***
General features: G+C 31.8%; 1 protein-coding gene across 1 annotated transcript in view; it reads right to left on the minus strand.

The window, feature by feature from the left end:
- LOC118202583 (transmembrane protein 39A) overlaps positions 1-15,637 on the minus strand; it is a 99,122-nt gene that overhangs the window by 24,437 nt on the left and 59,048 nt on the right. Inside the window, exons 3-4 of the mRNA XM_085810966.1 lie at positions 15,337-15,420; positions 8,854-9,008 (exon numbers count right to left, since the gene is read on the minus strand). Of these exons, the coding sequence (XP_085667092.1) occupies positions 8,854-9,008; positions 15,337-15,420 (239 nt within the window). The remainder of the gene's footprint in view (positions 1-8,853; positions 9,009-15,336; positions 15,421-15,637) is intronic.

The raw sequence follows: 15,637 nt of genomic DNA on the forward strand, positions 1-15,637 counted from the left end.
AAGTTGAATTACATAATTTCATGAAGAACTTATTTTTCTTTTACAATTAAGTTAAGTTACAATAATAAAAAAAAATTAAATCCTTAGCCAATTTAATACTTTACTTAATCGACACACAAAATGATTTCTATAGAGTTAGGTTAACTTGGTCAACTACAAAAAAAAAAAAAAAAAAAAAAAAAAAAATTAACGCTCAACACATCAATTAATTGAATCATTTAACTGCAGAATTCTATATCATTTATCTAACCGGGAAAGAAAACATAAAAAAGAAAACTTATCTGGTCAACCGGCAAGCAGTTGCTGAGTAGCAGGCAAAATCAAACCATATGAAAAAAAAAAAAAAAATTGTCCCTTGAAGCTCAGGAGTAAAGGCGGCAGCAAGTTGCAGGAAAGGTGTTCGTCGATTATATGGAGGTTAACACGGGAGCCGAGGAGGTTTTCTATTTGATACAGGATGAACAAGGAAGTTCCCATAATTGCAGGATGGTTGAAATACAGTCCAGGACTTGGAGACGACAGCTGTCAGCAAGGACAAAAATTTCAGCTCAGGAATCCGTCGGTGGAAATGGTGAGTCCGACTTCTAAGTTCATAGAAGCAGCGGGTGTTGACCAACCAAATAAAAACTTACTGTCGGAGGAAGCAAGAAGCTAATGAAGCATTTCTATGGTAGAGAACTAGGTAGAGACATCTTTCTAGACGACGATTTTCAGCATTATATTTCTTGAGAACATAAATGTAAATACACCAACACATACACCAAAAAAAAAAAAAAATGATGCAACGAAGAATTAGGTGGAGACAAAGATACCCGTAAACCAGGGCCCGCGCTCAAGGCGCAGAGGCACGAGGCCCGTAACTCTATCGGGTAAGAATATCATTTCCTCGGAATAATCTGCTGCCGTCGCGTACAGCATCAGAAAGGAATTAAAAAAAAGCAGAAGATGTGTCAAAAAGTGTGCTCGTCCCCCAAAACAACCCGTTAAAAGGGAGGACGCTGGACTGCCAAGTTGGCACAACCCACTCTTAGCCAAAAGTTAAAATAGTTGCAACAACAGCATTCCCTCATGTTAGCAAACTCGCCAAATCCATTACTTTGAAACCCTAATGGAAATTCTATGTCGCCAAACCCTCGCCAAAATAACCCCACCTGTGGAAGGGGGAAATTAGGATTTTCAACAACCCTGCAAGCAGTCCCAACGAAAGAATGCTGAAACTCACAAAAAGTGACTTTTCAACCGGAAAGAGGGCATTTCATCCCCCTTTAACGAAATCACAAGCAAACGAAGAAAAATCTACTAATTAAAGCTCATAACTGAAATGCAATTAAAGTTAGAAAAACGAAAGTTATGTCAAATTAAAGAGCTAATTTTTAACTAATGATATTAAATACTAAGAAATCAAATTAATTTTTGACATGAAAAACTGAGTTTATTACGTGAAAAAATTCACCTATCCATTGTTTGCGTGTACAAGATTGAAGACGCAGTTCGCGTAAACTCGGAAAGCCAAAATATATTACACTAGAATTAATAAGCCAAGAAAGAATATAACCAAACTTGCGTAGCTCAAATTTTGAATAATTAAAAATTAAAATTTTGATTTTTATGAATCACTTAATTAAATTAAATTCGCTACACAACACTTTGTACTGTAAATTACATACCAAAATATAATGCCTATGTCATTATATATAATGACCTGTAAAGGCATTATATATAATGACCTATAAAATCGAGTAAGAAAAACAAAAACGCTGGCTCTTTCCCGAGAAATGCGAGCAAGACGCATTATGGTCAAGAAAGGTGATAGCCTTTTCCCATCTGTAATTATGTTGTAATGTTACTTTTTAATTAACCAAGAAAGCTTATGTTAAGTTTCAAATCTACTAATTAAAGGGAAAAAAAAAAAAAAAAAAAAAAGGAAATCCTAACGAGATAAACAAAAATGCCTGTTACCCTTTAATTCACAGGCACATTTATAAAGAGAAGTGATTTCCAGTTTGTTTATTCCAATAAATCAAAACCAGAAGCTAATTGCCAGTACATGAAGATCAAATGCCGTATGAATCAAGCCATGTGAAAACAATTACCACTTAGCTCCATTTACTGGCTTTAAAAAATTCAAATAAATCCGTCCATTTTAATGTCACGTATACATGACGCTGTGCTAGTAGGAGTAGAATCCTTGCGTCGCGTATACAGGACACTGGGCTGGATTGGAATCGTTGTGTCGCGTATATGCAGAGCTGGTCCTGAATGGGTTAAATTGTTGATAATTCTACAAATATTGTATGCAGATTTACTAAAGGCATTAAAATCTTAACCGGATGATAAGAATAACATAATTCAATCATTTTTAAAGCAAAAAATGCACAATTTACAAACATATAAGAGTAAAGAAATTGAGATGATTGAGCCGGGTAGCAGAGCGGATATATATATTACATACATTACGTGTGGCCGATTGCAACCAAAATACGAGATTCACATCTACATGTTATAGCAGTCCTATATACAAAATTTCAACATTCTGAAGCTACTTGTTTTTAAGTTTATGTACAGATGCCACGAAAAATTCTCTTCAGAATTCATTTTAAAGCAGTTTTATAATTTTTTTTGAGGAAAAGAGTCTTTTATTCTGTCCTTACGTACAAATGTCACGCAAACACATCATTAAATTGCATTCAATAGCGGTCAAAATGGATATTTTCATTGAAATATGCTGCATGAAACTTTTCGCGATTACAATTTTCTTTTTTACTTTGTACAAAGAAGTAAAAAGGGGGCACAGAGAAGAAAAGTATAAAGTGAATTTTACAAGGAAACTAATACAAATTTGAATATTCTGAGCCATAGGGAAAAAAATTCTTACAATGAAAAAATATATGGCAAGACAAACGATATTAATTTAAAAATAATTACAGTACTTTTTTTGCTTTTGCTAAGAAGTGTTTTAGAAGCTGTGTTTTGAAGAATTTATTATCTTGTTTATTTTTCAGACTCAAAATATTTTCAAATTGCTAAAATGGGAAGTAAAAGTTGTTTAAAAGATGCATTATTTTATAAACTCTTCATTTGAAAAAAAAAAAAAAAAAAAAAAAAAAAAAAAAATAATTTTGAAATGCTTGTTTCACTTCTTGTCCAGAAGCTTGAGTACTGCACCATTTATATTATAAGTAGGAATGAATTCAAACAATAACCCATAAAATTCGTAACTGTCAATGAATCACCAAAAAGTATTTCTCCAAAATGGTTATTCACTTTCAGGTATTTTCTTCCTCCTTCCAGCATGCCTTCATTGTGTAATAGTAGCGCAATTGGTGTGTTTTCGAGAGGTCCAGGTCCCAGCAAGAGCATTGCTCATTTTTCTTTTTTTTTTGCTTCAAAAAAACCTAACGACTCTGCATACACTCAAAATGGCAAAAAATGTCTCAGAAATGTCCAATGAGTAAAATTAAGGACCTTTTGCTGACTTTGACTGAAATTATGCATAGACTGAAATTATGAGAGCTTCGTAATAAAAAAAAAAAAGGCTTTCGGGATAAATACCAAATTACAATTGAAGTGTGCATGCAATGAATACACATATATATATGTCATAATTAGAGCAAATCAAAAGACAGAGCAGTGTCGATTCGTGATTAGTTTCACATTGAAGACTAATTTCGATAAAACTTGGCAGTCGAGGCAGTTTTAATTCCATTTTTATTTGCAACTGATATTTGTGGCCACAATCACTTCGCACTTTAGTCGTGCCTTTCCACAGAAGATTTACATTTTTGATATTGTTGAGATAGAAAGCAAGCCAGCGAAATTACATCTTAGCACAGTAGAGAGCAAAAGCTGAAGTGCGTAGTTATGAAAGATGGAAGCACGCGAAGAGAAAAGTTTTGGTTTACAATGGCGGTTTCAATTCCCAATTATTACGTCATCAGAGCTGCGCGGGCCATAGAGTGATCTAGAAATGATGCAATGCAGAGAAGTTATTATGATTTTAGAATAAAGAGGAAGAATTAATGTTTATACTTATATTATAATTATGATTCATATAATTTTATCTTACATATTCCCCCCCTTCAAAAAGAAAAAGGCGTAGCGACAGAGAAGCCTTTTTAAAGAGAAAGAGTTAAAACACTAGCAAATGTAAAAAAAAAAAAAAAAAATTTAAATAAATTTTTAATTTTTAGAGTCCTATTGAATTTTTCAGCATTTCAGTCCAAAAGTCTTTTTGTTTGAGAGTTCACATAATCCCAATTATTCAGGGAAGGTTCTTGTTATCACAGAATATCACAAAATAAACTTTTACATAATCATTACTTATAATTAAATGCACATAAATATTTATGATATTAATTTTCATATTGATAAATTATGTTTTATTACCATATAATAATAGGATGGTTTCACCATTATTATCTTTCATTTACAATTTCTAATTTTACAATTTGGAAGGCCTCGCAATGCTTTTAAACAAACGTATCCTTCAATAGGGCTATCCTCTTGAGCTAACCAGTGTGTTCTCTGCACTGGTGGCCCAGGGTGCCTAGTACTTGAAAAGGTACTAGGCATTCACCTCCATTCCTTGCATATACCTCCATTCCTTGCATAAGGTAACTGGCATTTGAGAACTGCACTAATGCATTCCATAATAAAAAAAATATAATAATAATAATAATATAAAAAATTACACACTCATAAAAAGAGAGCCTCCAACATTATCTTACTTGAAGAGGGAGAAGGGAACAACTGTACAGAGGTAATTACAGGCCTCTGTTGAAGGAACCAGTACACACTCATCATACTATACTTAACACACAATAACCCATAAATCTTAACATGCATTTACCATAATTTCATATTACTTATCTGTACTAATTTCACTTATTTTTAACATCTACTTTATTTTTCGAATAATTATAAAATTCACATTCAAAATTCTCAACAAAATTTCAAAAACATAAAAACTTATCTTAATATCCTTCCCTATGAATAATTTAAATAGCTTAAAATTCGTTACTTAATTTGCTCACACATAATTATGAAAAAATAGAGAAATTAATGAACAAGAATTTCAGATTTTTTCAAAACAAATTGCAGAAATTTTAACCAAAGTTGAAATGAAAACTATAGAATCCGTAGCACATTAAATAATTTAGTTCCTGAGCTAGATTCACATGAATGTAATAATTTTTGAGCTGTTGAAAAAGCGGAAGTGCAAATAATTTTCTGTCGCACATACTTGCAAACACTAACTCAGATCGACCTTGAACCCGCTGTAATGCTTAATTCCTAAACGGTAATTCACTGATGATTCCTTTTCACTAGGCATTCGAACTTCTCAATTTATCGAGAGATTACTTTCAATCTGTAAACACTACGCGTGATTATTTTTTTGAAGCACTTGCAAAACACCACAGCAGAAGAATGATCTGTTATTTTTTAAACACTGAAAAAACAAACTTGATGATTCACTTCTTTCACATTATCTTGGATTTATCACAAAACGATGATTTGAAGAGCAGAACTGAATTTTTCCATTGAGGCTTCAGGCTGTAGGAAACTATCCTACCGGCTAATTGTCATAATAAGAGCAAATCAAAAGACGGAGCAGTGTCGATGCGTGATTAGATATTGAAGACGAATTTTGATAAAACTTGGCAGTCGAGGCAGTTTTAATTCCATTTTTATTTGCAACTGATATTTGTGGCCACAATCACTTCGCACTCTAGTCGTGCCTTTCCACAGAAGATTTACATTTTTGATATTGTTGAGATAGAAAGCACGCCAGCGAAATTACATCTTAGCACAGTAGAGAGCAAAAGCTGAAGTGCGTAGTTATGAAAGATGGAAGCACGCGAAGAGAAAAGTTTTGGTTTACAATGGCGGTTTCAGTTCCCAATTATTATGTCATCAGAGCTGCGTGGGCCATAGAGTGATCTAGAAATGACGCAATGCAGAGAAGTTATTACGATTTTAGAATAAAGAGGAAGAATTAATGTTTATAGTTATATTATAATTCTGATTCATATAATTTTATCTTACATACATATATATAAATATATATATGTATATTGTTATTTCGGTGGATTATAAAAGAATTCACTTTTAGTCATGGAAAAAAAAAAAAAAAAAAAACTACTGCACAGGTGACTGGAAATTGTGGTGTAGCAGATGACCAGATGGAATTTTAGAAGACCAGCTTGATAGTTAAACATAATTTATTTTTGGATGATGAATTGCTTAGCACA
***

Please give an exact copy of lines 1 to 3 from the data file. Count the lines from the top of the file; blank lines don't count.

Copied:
General features: G+C 31.8%; 1 protein-coding gene across 1 annotated transcript in view; it reads right to left on the minus strand.

The window, feature by feature from the left end:
- LOC118202583 (transmembrane protein 39A) overlaps positions 1-15,637 on the minus strand; it is a 99,122-nt gene that overhangs the window by 24,437 nt on the left and 59,048 nt on the right. Inside the window, exons 3-4 of the mRNA XM_085810966.1 lie at positions 15,337-15,420; positions 8,854-9,008 (exon numbers count right to left, since the gene is read on the minus strand). Of these exons, the coding sequence (XP_085667092.1) occupies positions 8,854-9,008; positions 15,337-15,420 (239 nt within the window). The remainder of the gene's footprint in view (positions 1-8,853; positions 9,009-15,336; positions 15,421-15,637) is intronic.